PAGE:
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Why is Helmholtz sent away in Brave New World?  

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joselongoria | Student, Undergraduate | eNotes Newbie

Posted April 13, 2010 at 2:34 AM via web

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Why is Helmholtz sent away in Brave New World?

 

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pohnpei397 | College Teacher | (Level 3) Distinguished Educator

Posted April 13, 2010 at 2:37 AM (Answer #1)

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Helmholtz Watson is sent away because he starts to want to have real feelings.  Because of this desire, he starts to say stuff in his classes that goes against what people in that society are supposed to think.  You can find this in Chapter 12.

I think that Helmholtz is also sent away because of what he does when John the Savage causes the brawl at the hospital by disrupting the soma distribution.  When Watson does this, he is explicitly fighting against what the society is trying to do.

So Watson is thinking too much and starting to want the sorts of real feelings and experiences that the society is supposed to prevent.

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miss-elle | High School Teacher | (Level 2) Adjunct Educator

Posted April 13, 2010 at 9:33 AM (Answer #2)

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Pohnpei397 is spot on, however I think when looking at this question it is also important to consider how Helmholtz reacts to this banishment.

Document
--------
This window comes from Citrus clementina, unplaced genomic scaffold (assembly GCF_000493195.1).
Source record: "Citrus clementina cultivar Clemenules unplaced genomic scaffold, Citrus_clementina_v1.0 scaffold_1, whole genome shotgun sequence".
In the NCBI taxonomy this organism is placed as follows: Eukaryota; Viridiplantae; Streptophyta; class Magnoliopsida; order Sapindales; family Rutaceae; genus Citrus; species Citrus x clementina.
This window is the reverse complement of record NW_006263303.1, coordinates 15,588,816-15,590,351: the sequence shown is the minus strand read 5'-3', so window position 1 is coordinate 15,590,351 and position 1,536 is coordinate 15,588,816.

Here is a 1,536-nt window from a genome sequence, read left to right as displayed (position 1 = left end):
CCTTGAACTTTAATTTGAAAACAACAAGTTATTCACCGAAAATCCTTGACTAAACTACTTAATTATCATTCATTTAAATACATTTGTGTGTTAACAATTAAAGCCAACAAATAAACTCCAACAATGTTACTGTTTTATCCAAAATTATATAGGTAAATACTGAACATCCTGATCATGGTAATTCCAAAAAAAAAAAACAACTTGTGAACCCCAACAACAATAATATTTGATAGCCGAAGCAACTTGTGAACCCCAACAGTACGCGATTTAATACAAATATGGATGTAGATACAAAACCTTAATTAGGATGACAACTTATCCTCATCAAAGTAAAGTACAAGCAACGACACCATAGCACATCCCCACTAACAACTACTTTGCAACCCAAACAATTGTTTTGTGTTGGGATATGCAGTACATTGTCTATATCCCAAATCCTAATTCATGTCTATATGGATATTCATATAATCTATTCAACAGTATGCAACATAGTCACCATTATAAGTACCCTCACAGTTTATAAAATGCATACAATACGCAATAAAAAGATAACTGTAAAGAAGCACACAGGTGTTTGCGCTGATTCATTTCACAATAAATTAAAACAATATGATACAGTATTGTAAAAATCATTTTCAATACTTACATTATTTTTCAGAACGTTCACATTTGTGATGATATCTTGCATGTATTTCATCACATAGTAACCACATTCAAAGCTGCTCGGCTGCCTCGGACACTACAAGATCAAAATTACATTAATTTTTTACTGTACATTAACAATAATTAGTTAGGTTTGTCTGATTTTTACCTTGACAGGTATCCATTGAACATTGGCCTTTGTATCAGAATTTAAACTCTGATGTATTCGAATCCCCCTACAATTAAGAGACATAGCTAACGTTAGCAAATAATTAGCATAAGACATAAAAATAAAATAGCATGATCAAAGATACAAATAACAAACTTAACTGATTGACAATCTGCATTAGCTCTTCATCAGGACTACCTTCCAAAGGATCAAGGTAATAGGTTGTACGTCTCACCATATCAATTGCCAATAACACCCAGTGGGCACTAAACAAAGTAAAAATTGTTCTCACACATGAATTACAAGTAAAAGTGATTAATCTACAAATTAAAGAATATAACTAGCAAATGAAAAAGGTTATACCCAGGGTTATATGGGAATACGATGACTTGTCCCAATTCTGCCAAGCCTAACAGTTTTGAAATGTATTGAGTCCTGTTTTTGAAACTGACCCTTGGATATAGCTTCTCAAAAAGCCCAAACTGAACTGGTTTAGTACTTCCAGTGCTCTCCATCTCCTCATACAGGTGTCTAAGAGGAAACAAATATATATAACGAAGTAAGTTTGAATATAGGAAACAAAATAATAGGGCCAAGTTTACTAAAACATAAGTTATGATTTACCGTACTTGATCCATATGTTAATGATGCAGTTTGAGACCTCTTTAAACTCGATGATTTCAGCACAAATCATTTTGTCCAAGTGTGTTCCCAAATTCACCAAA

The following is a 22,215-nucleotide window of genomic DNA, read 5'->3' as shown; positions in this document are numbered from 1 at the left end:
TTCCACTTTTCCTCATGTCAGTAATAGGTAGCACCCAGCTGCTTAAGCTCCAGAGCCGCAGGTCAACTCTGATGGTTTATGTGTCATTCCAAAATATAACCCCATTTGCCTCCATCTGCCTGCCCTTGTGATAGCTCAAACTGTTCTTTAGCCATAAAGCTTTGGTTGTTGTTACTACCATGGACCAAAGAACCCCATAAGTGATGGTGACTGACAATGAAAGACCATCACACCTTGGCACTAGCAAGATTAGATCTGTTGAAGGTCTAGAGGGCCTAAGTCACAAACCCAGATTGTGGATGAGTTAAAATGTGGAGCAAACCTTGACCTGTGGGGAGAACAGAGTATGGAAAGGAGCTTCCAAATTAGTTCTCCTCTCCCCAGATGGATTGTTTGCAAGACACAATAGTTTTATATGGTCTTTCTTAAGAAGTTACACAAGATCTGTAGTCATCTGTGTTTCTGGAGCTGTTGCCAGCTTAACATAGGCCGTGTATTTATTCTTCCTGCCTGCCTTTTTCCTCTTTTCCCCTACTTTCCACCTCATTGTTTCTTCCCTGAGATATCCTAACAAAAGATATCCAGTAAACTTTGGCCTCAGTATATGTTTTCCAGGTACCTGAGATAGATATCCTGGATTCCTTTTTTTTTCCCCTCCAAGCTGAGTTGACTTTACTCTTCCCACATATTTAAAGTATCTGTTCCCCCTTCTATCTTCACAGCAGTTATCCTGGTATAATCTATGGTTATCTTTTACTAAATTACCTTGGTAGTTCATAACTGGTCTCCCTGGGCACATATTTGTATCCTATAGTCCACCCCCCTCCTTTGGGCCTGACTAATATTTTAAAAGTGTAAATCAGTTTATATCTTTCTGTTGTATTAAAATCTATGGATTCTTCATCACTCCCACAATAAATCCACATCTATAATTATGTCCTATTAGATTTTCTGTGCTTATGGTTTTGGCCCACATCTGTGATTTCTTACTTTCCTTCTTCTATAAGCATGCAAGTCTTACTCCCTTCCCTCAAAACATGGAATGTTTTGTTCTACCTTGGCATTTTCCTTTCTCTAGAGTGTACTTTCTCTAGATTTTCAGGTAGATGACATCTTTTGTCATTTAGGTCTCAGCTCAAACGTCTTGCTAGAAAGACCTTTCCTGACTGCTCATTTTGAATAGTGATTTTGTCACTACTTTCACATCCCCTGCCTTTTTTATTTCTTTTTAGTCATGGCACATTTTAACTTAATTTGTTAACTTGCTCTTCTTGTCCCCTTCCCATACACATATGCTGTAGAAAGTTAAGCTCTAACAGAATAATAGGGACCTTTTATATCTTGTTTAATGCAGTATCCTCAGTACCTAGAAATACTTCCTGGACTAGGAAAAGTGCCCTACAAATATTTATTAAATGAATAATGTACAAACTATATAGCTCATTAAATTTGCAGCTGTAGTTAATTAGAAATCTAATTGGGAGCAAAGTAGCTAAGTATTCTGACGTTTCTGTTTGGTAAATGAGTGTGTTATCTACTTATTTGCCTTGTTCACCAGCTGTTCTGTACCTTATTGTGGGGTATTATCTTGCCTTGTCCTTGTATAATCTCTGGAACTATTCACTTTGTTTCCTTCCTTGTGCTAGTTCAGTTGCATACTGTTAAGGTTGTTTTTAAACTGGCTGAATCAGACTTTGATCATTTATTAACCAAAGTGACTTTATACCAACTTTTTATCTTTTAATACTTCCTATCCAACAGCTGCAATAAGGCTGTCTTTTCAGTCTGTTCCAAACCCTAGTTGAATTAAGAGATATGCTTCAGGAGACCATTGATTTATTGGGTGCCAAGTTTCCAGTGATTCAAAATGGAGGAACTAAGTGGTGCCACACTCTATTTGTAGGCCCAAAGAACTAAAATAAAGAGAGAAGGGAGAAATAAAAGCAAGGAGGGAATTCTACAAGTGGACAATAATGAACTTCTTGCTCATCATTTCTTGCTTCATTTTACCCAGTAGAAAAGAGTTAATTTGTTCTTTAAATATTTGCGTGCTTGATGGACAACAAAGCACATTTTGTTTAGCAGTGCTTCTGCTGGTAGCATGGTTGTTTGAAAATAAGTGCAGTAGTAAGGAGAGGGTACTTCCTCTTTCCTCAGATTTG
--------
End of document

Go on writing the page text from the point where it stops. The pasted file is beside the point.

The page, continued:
"Whereas, if [Bernard] had the smallest sense, he'd understand that his punishment is really a reward. He's being sent to an island. That's to say, he's being sent to a place where he'll meet the most interesting set of men and women to be found anywhere in the world. All the people who, for one reason or another, have got too self-consciously individual to fit into community-life. All the people who aren't satisfied with orthodoxy, who've got independent ideas of their own. Every one, in a word, who's any one. I almost envy you, Mr. Watson."

[...]

Helmholtz rose from his pneumatic chair. "I should like a thoroughly bad climate," he answered. "I believe one would write better if the climate were bad. If there were a lot of wind and storms, for example …"

 

 

The Controller nodded his approbation. "I like your spirit, Mr. Watson. I like it very much indeed. As much as I officially disapprove of it." He smiled. "What about the Falkland Islands?"

 

 

"Yes, I think that will do," Helmholtz answered. "And now, if you don't mind, I'll go and see how poor Bernard's getting on."

While Bernard completely panics at the the prospect of being banished to  an island, Helmholtz is very accepting of the idea. After conversing with Mond about the the type of information he will be exposed to there, Helmholtz realizes that he will be able to think somewhat individually while banished. Furthermore, he will be surrounded by other "radical" thinkers, which he converse with and develop ideas with. While it is unlikely that Helmholtz, or any of these other radical thinkers will be able to follow through on any of their ideas, the simple prospect of being able to think for himself is enticing.

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